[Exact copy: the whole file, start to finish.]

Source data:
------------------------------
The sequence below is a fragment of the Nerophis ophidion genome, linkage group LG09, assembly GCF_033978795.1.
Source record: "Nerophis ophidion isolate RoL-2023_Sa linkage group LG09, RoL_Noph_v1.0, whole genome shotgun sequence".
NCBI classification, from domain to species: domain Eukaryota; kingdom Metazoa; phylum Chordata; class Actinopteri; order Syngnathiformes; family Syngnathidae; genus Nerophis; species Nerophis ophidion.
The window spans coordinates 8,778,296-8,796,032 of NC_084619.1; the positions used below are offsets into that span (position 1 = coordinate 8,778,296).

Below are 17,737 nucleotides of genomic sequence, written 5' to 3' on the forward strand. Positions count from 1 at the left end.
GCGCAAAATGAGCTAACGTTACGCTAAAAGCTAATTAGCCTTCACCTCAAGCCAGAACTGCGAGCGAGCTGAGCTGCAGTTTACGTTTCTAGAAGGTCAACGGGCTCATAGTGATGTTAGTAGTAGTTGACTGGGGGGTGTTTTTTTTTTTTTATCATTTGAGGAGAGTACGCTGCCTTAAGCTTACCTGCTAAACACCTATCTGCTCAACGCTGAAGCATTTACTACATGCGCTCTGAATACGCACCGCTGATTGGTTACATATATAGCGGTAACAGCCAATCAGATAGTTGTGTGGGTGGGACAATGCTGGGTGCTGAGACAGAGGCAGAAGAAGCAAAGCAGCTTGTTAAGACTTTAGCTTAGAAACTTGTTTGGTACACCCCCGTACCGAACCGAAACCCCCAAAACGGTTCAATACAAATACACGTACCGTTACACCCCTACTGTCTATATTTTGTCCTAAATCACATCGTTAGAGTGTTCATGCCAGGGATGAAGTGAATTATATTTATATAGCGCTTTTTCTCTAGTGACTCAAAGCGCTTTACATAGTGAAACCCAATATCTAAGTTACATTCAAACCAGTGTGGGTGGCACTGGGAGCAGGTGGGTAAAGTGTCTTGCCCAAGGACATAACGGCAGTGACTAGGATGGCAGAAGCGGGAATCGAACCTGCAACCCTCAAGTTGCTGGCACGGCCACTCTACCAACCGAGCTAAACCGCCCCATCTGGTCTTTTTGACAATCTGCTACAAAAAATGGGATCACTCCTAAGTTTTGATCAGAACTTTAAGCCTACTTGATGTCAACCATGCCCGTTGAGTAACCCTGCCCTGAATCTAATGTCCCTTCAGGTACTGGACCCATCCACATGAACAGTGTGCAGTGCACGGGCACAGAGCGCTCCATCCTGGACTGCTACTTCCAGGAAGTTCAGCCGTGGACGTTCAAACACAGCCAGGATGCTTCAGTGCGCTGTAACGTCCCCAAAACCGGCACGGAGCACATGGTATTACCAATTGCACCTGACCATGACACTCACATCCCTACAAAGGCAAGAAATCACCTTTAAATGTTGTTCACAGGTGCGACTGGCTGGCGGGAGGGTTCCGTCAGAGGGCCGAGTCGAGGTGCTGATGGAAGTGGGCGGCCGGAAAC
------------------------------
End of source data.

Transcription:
The sequence below is a fragment of the Nerophis ophidion genome, linkage group LG09, assembly GCF_033978795.1.
Source record: "Nerophis ophidion isolate RoL-2023_Sa linkage group LG09, RoL_Noph_v1.0, whole genome shotgun sequence".
NCBI classification, from domain to species: domain Eukaryota; kingdom Metazoa; phylum Chordata; class Actinopteri; order Syngnathiformes; family Syngnathidae; genus Nerophis; species Nerophis ophidion.
The window spans coordinates 8,778,296-8,796,032 of NC_084619.1; the positions used below are offsets into that span (position 1 = coordinate 8,778,296).

Below are 17,737 nucleotides of genomic sequence, written 5' to 3' on the forward strand. Positions count from 1 at the left end.
GCGCAAAATGAGCTAACGTTACGCTAAAAGCTAATTAGCCTTCACCTCAAGCCAGAACTGCGAGCGAGCTGAGCTGCAGTTTACGTTTCTAGAAGGTCAACGGGCTCATAGTGATGTTAGTAGTAGTTGACTGGGGGGTGTTTTTTTTTTTTTATCATTTGAGGAGAGTACGCTGCCTTAAGCTTACCTGCTAAACACCTATCTGCTCAACGCTGAAGCATTTACTACATGCGCTCTGAATACGCACCGCTGATTGGTTACATATATAGCGGTAACAGCCAATCAGATAGTTGTGTGGGTGGGACAATGCTGGGTGCTGAGACAGAGGCAGAAGAAGCAAAGCAGCTTGTTAAGACTTTAGCTTAGAAACTTGTTTGGTACACCCCCGTACCGAACCGAAACCCCCAAAACGGTTCAATACAAATACACGTACCGTTACACCCCTACTGTCTATATTTTGTCCTAAATCACATCGTTAGAGTGTTCATGCCAGGGATGAAGTGAATTATATTTATATAGCGCTTTTTCTCTAGTGACTCAAAGCGCTTTACATAGTGAAACCCAATATCTAAGTTACATTCAAACCAGTGTGGGTGGCACTGGGAGCAGGTGGGTAAAGTGTCTTGCCCAAGGACATAACGGCAGTGACTAGGATGGCAGAAGCGGGAATCGAACCTGCAACCCTCAAGTTGCTGGCACGGCCACTCTACCAACCGAGCTAAACCGCCCCATCTGGTCTTTTTGACAATCTGCTACAAAAAATGGGATCACTCCTAAGTTTTGATCAGAACTTTAAGCCTACTTGATGTCAACCATGCCCGTTGAGTAACCCTGCCCTGAATCTAATGTCCCTTCAGGTACTGGACCCATCCACATGAACAGTGTGCAGTGCACGGGCACAGAGCGCTCCATCCTGGACTGCTACTTCCAGGAAGTTCAGCCGTGGACGTTCAAACACAGCCAGGATGCTTCAGTGCGCTGTAACGTCCCCAAAACCGGCACGGAGCACATGGTATTACCAATTGCACCTGACCATGACACTCACATCCCTACAAAGGCAAGAAATCACCTTTAAATGTTGTTCACAGGTGCGACTGGCTGGCGGGAGGGTTCCGTCAGAGGGCCGAGTCGAGGTGCTGATGGAAGTGGGCGGCCGGAAAC